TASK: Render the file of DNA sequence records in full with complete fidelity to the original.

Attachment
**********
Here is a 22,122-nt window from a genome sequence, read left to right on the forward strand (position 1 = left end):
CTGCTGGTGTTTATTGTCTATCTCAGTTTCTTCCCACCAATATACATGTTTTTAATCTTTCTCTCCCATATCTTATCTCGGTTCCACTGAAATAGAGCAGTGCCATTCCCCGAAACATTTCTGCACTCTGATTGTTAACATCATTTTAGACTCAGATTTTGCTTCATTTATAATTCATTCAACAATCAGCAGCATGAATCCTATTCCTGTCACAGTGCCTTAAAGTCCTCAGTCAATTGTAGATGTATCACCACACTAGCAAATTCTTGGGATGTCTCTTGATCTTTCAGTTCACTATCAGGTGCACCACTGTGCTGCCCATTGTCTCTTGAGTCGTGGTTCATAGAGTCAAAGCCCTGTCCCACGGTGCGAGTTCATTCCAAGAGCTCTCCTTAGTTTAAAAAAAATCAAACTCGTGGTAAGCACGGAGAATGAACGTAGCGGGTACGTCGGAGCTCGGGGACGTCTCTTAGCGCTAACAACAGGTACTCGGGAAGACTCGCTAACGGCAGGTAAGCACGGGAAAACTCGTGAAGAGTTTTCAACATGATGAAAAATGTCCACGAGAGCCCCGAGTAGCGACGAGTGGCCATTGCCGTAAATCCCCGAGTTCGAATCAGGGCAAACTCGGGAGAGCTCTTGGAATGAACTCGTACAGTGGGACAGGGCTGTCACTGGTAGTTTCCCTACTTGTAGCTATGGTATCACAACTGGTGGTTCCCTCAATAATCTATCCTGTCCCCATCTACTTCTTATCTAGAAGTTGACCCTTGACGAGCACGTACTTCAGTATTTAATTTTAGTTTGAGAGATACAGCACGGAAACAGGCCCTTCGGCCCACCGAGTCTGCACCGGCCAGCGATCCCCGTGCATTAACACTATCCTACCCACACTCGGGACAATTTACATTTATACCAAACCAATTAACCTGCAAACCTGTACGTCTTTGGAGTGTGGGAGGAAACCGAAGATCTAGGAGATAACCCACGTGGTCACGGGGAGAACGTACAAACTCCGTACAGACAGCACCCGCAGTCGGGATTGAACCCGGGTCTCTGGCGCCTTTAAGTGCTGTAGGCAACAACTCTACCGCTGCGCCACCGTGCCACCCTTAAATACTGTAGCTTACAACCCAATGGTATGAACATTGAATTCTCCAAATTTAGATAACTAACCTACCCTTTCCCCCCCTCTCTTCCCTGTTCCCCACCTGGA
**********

Here is a 22,122-nt window from a genome sequence, read left to right on the forward strand (position 1 = left end):
CTGCTGGTGTTTATTGTCTATCTCAGTTTCTTCCCACCAATATACATGTTTTTAATCTTTCTCTCCCATATCTTATCTCGGTTCCACTGAAATAGAGCAGTGCCATTCCCCGAAACATTTCTGCACTCTGATTGTTAACATCATTTTAGACTCAGATTTTGCTTCATTTATAATTCATTCAACAATCAGCAGCATGAATCCTATTCCTGTCACAGTGCCTTAAAGTCCTCAGTCAATTGTAGATGTATCACCACACTAGCAAATTCTTGGGATGTCTCTTGATCTTTCAGTTCACTATCAGGTGCACCACTGTGCTGCCCATTGTCTCTTGAGTCGTGGTTCATAGAGTCAAAGCCCTGTCCCACGGTGCGAGTTCATTCCAAGAGCTCTCCTTAGTTTAAAAAAAATCAAACTCGTGGTAAGCACGGAGAATGAACGTAGCGGGTACGTCGGAGCTCGGGGACGTCTCTTAGCGCTAACAACAGGTACTCGGGAAGACTCGCTAACGGCAGGTAAGCACGGGAAAACTCGTGAAGAGTTTTCAACATGATGAAAAATGTCCACGAGAGCCCCGAGTAGCGACGAGTGGCCATTGCCGTAAATCCCCGAGTTCGAATCAGGGCAAACTCGGGAGAGCTCTTGGAATGAACTCGTACAGTGGGACAGGGCTGTCACTGGTAGTTTCCCTACTTGTAGCTATGGTATCACAACTGGTGGTTCCCTCAATAATCTATCCTGTCCCCATCTACTTCTTATCTAGAAGTTGACCCTTGACGAGCACGTACTTCAGTATTTAATTTTAGTTTGAGAGATACAGCACGGAAACAGGCCCTTCGGCCCACCGAGTCTGCACCGGCCAGCGATCCCCGTGCATTAACACTATCCTACCCACACTCGGGACAATTTACATTTATACCAAACCAATTAACCTGCAAACCTGTACGTCTTTGGAGTGTGGGAGGAAACCGAAGATCTAGGAGATAACCCACGTGGTCACGGGGAGAACGTACAAACTCCGTACAGACAGCACCCGCAGTCGGGATTGAACCCGGGTCTCTGGCGCCTTTAAGTGCTGTAGGCAACAACTCTACCGCTGCGCCACCGTGCCACCCTTAAATACTGTAGCTTACAACCCAATGGTATGAACATTGAATTCTCCAAATTTAGATAACTAACCTACCCTTTCCCCCCCTCTCTTCCCTGTTCCCCACCTGGA